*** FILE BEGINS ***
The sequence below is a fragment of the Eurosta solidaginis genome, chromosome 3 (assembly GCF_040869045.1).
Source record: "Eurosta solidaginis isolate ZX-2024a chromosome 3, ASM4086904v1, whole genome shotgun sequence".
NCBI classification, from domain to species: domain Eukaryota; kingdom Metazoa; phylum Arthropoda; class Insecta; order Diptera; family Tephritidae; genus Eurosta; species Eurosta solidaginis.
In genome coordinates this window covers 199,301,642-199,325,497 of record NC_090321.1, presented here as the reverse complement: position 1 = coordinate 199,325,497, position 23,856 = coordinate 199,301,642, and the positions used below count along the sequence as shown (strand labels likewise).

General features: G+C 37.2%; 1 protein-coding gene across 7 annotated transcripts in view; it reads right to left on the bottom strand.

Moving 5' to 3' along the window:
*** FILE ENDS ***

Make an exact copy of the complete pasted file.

The sequence below is a fragment of the Eurosta solidaginis genome, chromosome 3 (assembly GCF_040869045.1).
Source record: "Eurosta solidaginis isolate ZX-2024a chromosome 3, ASM4086904v1, whole genome shotgun sequence".
NCBI classification, from domain to species: domain Eukaryota; kingdom Metazoa; phylum Arthropoda; class Insecta; order Diptera; family Tephritidae; genus Eurosta; species Eurosta solidaginis.
In genome coordinates this window covers 199,301,642-199,325,497 of record NC_090321.1, presented here as the reverse complement: position 1 = coordinate 199,325,497, position 23,856 = coordinate 199,301,642, and the positions used below count along the sequence as shown (strand labels likewise).

General features: G+C 37.2%; 1 protein-coding gene across 7 annotated transcripts in view; it reads right to left on the bottom strand.

Moving 5' to 3' along the window: